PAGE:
By the second day of safaris our guide is getting nervous that we still haven’t seen a tiger. His new plan is to walk straight into the lair of a female tigresses. We park the jeep in the forest and walk a short ways to the river bank for tea and biscuits. From high on the bank the footprints of tigers and their cubs are evident. Elephant and rhino too. It’s a beautiful scene, but still just footprints and not the actual mammals.

Krishna warns us about the tiger we’re about to stalk. “If she changes, do not run!” We have to stay as a group, closely together. Each of our guides are armed with nothing more than big sticks, which seems inadequate to a couple of our companions. We walk single file through the grass, then the forest, more grass and more river beds. We come across clear evidence of the tigers and their habitation. Tall grass flattened to make a “sunbed” is the first clue, then the remains of tiger snacks. A male deer, an assortment of bones, and a pile of feathers. Two days before Krishna had not only seen the female tiger here, but been withstood a warning charge from her.

We move onwards to the edge of the tall grass, where the forest meets the river once again. Krishna is trying to listen for clues. Monkeys are making a scene nearby, and we hide behind the trees. Krishna says, “if the tiger sees us she won’t come out.”

The tiger did not come out. 

We’re not even half way through our stay in Bardiya but there’s a sense of disappointment on the rise. It’s not easy finding the shy tigers in a large and densely grown jungle, and so far they have proved themselves to be smarter than us. We head back for lunch at the camp and to make plans for the afternoon safari.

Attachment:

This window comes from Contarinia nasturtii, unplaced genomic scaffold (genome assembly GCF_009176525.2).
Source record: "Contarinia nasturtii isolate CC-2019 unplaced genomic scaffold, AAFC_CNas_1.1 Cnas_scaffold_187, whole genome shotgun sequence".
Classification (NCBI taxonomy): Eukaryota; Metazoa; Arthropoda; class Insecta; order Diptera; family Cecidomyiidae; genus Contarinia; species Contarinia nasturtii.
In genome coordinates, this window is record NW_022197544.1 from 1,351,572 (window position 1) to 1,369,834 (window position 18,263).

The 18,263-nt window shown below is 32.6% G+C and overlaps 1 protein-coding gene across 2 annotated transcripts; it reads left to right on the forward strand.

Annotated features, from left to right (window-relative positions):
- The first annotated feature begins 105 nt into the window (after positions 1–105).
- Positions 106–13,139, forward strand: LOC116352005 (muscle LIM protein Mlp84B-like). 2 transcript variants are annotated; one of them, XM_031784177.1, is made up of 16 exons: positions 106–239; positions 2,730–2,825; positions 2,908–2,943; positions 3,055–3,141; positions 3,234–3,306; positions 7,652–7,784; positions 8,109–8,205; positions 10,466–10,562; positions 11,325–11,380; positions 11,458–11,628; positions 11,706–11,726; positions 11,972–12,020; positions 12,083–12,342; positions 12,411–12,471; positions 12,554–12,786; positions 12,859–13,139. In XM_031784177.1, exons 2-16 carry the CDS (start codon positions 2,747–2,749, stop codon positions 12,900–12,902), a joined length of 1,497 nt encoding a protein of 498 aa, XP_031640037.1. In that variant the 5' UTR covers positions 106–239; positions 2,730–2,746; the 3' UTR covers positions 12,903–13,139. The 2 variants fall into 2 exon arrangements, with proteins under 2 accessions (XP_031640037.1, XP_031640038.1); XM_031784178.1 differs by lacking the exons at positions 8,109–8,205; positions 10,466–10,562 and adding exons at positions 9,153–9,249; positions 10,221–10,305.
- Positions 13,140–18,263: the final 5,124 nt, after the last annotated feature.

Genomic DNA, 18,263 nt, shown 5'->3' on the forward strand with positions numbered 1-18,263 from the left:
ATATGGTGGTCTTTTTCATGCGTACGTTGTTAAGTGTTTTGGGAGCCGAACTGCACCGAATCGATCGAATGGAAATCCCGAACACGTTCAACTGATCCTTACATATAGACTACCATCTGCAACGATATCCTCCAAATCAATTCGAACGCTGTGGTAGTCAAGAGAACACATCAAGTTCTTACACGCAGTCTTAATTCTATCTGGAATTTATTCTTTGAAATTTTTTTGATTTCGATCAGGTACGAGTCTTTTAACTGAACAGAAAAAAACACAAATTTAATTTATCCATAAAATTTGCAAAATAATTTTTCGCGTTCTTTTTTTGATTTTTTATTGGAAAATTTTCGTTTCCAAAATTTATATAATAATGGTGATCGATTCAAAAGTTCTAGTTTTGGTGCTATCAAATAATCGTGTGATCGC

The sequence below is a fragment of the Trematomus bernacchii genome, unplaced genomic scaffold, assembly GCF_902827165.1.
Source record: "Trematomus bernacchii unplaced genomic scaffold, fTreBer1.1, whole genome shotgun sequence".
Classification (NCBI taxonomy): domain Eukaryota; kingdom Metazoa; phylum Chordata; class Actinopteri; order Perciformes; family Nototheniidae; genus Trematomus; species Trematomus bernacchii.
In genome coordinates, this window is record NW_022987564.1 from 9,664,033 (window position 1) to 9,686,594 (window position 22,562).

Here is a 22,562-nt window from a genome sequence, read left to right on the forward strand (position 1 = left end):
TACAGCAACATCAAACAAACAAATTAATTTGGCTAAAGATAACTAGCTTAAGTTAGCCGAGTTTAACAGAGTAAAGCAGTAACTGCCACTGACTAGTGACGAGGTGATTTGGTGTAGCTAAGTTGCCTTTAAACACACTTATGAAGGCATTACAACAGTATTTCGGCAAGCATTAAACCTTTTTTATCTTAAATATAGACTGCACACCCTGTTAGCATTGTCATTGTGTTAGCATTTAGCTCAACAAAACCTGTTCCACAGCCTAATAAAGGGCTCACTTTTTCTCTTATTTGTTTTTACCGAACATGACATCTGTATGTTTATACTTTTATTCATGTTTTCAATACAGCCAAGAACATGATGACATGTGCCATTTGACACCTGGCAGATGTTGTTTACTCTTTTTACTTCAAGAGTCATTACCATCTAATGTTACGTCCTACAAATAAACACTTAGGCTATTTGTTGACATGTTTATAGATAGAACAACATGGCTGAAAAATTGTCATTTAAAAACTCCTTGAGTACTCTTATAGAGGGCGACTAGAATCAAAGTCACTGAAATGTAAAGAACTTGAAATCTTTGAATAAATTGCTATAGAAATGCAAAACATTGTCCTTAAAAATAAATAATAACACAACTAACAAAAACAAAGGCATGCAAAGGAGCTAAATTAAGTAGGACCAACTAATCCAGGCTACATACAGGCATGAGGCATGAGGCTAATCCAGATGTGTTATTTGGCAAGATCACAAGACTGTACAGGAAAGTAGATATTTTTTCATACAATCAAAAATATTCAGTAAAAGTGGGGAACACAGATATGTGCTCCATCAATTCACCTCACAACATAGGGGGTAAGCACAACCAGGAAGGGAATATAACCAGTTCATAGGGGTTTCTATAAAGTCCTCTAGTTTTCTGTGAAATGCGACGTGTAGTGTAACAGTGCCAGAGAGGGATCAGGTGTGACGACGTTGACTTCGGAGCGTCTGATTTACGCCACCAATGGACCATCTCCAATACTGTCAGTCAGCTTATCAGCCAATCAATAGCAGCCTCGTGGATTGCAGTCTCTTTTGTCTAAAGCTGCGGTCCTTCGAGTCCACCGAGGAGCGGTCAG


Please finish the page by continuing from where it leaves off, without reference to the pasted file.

We change things up a little by going rafting instead of driving. Otters, kingfishers and lapwings dominate the experience. It’s a great perspective on the park, although by the end of November the water levels in the smaller rivers can get a little shadow for a full boat. We didn’t observe much action on land, but enjoyed a calm and engine free journey for the afternoon and the company of one particularly photogenic kingfisher. It proves a very relaxing anti-dote to driving about in the jeeps.

November to March

The winter light is great. The sun stays low right through the morning and fills the forest with an angle of light that accentuates the early mist. It feels like a jungle. The various shades of green range from vibrant to rich. All that’s missing is a flash of orange and black prowling through the leaves.

Tigers are most active at night and most sleepy during the day. That, combined with their general distrust of humans, means you’re up against it before you even start. We drive past a lot of very tall grass and the reality is there could be a tiger just a few feet away from the road, and we’d never ever know it. It’s just too easy to hide in the middle day, even while taking a cat nap.

There’s a lot of emphasis on tiger tracks. Fresh tracks. Where the tracks print over the top of jeep tracks or dew drops we have reason for excitement. Imprints on muddy river banks are easier to find but they could be days or even weeks old. Knowing where a tiger has been is not nearly as useful as knowing where it’s going.

At certain times of year the forest gets very dry and that means both tigers and their prey are pushed closer to the remaining few water sources. Solar powered pumps ensure a handful of water holes remain viable through the seasons, which offers an extra bonus for guides in search of wildlife. This is why March is such a popular time to visit, not withstanding the searing temperatures in this part of Nepal. November stays below 28 degrees in the daytime, but March can exceed 40 degrees on a hot day. Definitely not recommended for snow leopards.

In a way our tiger spotting is a kind of harassment. We drive along tracks through dense forest trying to peek into their world. They like the roads, it’s easier travelling for them. They don’t like us however, and head into the thick when we turn up. For hours we encircle specific locations in the hopes of intruding on their company.